It’s just such a nice mash-up, so engineer, consulted and then was a coach. Maybe if you can take a step back and share how did you decide to go into consulting. If you can share with us, that’d be great.

Looking back, I have no idea what consulting was when I started college. I feel that can sometimes be a common thing because to this day, my dad does not understand what I did when I was a consultant. Originally, I was really good at math and science, and so going into school, I went to Stanford, I really knew that I wanted to be an engineer. I wanted to be able to use my analytical skills to be able to solve problems. Engineering seemed to be the way to do it, settled on industrial engineering with a specialization in decision engineering. Over the course of my undergraduate career, I found myself interacting with a lot of different students who were interested also in problem solving but more on the business side of things, and so they were talking about management consulting. Again, I went into school having no idea what that was, so I’d ask, “What’s that?” The way that it was explained to me was that consultants essentially get to go around and help companies and other organizations solve their problems. I thought, “That sounds awesome. I love solving problems. I would love to help solve problems for other people as well.” When I was going through recruiting, I looked at a lot of different consulting companies and found one where the people were just a really great fit and decided to start my career there. Even though I eventually left the world of consulting, it was such a wonderful place to learn and really get great exposure to a number of different things. If I had to do it all over again, I still would.

You mentioned when you were in consulting and all of the great experiences you have, maybe if you could share a story of your aha moment when you decided that it was time to make a different decision. Maybe share a little bit with us the crossroads you we were at and how did you make the leap from consulting into coaching?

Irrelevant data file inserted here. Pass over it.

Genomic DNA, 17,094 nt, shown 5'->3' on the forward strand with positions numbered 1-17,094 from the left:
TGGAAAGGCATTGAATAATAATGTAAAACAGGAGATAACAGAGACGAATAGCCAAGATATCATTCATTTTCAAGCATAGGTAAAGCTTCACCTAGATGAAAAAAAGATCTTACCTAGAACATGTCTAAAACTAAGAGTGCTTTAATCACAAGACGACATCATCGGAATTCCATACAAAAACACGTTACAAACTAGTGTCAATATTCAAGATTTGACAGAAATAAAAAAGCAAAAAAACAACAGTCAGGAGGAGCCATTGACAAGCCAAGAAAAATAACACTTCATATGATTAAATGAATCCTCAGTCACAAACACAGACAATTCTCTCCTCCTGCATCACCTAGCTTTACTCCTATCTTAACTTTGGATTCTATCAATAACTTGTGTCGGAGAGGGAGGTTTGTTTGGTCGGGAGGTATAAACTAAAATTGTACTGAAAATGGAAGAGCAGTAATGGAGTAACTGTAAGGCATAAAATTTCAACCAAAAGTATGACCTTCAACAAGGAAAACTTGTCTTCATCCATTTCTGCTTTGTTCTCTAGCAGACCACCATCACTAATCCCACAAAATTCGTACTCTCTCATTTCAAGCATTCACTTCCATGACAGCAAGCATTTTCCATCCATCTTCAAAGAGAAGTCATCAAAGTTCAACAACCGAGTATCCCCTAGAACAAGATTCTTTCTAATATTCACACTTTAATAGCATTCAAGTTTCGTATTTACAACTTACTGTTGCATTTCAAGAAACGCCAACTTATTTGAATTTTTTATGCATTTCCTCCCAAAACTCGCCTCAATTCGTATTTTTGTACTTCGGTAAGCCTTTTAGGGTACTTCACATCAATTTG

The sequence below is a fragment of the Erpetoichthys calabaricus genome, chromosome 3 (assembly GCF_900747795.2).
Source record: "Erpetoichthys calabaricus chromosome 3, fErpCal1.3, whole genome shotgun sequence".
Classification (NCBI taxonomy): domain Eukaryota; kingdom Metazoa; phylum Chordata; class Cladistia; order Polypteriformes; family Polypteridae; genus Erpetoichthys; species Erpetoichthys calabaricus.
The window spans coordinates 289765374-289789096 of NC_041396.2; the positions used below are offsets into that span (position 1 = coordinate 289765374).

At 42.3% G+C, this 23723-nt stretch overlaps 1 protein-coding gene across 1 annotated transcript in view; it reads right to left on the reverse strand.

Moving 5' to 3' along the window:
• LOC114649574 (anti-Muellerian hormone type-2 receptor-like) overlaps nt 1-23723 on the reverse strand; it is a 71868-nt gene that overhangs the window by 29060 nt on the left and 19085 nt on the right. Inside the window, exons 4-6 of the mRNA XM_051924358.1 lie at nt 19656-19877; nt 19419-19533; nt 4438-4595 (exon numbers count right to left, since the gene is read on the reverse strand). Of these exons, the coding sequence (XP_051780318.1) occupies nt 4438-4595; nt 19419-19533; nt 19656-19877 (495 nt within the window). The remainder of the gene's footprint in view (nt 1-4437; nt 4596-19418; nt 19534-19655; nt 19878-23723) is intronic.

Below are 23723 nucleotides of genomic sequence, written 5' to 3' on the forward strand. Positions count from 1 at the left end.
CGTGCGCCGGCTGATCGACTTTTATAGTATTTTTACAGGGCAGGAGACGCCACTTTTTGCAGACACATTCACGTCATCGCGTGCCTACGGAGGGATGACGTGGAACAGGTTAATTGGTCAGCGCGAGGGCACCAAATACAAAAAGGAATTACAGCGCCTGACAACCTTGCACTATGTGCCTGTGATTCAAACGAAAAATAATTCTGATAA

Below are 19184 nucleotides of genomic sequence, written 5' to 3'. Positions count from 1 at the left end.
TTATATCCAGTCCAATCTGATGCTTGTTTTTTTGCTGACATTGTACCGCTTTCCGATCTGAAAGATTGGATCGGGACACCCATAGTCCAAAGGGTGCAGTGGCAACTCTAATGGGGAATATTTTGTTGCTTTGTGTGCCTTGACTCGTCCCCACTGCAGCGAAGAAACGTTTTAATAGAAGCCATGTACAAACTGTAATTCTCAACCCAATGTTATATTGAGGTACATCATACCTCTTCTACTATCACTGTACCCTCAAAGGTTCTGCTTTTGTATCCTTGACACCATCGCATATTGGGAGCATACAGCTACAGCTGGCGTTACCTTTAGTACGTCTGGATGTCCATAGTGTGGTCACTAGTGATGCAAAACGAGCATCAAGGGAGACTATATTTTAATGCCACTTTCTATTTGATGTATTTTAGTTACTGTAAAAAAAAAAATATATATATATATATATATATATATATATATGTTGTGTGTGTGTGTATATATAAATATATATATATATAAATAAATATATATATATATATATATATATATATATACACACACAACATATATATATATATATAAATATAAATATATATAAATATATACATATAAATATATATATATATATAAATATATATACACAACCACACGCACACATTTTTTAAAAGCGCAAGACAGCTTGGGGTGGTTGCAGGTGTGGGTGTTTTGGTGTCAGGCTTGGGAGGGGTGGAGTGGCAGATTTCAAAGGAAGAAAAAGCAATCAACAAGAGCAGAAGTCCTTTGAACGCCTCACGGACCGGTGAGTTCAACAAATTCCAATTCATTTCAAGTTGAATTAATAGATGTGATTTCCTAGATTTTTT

I’ll definitely talk about how I made the leap from consulting and then I did a number of different things before I ended up in coaching. Consulting was a really great place for me to start and just learn the ropes of being able to interact with clients, work on a team, solve ambiguous problems. I was working at essentially a boutique consulting firm, over the course of my time, I found myself not seeing a future for myself at the firm. Because while I continue to learn, the things that I was learning was not necessarily the direction in which I wanted to grow. I just remember being on a particular project and it was incredibly stressful, the client was just really demanding and I just hit a point where it’s like, “This is not where I want to stay for the next five years.” At the same time I felt so lost because I hadn’t actually done the thinking around, “What is it that I would do instead? What is it that I actually want to do?” I just knew that what I was doing at the moment wasn’t it.